What to do with neighborhood like this?

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Re: What to do with neighborhood like this?

Postby AlanOfTheBerg » Sun Dec 23, 2012 10:54 pm

Usually, anything restricted like this within actual residential areas can be changed to allow all, but you do need to be very careful. I have some intersections in residential areas which do have actual turn restrictions and anyone hitting 'w' on these junctions will screw them up. That is why I sometimes find it necessary lock these down at my editing level. You should see by whom and how recently some of those nearby segments were updated and be careful with those edited more recently and/or by level 4 and 5 editors.
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Re: What to do with neighborhood like this?

Postby AlanOfTheBerg » Mon Dec 24, 2012 12:29 am

taddison1 wrote:I see a lot of similar problems (soft-red turns, one-way streets, unknown direction) in rural areas, where the effect on navigation can be much worse, often routing the user 10's of miles out of their way.

Soft turns are soft because they are not showing as allowed, but they actually are allowed. That's what is meant by "soft." They are part of the basemap import where even though all roads were initially Unknown Direction and all turns "restricted," Waze would still routing you along the roads and in any direction it deemed necessary at junctions.

See road maps history for additional info on that stuff.
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Re: What to do with neighborhood like this?

Postby CBenson » Fri Jan 18, 2013 2:06 pm

I agree that the answer to your question is that it is better to carefully eliminate the soft restrictions and set the proper direction of the streets than it is to leave things alone and hope that the automated processes fix things or correct things as URs highlight issues.
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Re: What to do with neighborhood like this?

Postby croniac » Mon Dec 24, 2012 12:56 am

A little disclaimer before I explain how I handle things like this...

Waze user agreement says you can't use Google Maps data. That means you can't directly import their data. However, you can use it as a reference...

Its well known that we don't do things in Waze simply because google does, because Waze works differently... HOWEVER...

In Neighborhoods you're not personally familiar with, Google Street view can be really handy for getting a look at an intersection in first person, and looking for OneWay signs, or No U-Turn signs, etc. And this falls under the exemption in the Waze rules which does allow you to use other maps as 'reference' as long as you're not directly importing their data.. Thus, they give a picture, you refer to the picture, and you get the answer.

So.. Look in Google street view, if the street is definitely one way, then set the turns and streets accordingly.

Also, you can often find photos of specific intersections via other sources as well, but in all cases, you need to be aware that the photo might not be recent. The signs could have changed just yesterday. But its a good way to get an idea how a neighborhood actually works at the street level.
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Re: What to do with neighborhood like this?

Postby daknife » Fri Jan 18, 2013 8:46 am

That image == points. basically it looks like the area is the basemap import slightly improved by GPS tracks with little to no actual editing. Or maybe someone set directionality on the roads but did nothing with turns. As Alan said, be careful to look for actual on way roads and turn restrictions but most of those intersections you can qw and fix.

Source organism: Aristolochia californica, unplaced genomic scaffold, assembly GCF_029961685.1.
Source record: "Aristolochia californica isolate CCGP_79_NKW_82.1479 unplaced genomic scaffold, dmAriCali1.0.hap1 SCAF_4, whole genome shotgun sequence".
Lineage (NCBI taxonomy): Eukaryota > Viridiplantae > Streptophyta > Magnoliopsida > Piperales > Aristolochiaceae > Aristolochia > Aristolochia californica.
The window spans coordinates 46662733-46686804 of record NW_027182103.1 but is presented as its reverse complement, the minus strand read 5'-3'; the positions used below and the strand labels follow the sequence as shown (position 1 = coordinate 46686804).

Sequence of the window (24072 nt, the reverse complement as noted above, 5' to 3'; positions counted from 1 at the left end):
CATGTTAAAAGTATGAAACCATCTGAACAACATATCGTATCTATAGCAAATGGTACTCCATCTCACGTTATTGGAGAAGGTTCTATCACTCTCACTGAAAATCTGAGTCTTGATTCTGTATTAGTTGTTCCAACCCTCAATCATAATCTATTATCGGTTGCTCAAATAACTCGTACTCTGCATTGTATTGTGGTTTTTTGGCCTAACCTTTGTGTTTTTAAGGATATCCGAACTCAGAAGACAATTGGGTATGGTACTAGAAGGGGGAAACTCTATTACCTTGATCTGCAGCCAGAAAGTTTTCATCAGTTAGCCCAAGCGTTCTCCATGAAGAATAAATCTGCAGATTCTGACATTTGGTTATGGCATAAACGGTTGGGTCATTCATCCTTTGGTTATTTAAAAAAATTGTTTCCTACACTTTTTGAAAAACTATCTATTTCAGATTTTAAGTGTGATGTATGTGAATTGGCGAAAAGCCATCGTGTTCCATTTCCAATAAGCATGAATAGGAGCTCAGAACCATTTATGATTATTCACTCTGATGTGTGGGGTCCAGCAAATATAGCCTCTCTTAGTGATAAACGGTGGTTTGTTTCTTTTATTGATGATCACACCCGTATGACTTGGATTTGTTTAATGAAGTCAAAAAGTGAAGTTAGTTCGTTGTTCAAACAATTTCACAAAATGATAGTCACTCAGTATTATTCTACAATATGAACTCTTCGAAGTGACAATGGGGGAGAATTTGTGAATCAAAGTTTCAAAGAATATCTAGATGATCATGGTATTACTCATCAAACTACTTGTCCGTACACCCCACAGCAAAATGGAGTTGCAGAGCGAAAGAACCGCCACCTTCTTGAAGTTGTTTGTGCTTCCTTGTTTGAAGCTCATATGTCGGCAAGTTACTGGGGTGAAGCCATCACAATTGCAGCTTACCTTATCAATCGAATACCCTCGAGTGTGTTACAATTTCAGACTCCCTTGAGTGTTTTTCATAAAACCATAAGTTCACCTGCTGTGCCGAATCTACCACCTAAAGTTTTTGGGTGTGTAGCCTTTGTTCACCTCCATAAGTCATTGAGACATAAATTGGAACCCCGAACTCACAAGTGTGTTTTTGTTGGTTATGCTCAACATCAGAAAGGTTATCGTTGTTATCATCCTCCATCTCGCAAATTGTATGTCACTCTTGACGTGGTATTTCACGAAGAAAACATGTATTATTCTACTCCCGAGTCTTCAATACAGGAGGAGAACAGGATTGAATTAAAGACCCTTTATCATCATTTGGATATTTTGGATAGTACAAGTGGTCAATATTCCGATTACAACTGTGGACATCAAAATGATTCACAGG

A city that looks like that gives very odd routings, sending people stair stepping and looping around the back side of blocks. A cleaned up city routes smoothly and accurately (depending on Bing map coordinates).
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Re: What to do with neighborhood like this?

Postby ice_9 » Fri Jan 18, 2013 7:27 am

Shift z. Wow! That is a lot of work to do.

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Re: What to do with neighborhood like this?

Postby ncc1701v » Sun Dec 23, 2012 1:11 am

Those are "soft turns". I'm not sure where it is described in the wiki but when an intersection is first created, all turns are assumed to be restricted until traffic breaks that assumption. You can leave them and Waze will eventually learn what's really allowed, or you can QW all of them and get a few points.
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What to do with neighborhood like this?

Postby taddison1 » Sun Dec 23, 2012 12:50 am

I've come across numerous residential areas like this with lots of soft red arrows and false one-way and unknown direction streets (Shift-Z is turned on here). Is it best practice to clean these up by hitting QW on the nodes and setting streets to 2-way (assuming I'm sure that the streets aren't really one-way), or is it best to leave it alone and hope that Waze eventually fixes them itself or generates UR's?

I'm thinking that Waze won't generate very efficient directions through this neighborhood until it's cleaned up.

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Re: What to do with neighborhood like this?

Postby taddison1 » Mon Dec 24, 2012 12:09 am

I agree that care is needed, especially at junctions with a primary street where there may be a median or other reasons for turn restrictions.

This particular neighborhood is mostly unedited since the base map import.

I see a lot of similar problems (soft-red turns, one-way streets, unknown direction) in rural areas, where the effect on navigation can be much worse, often routing the user 10's of miles out of their way.
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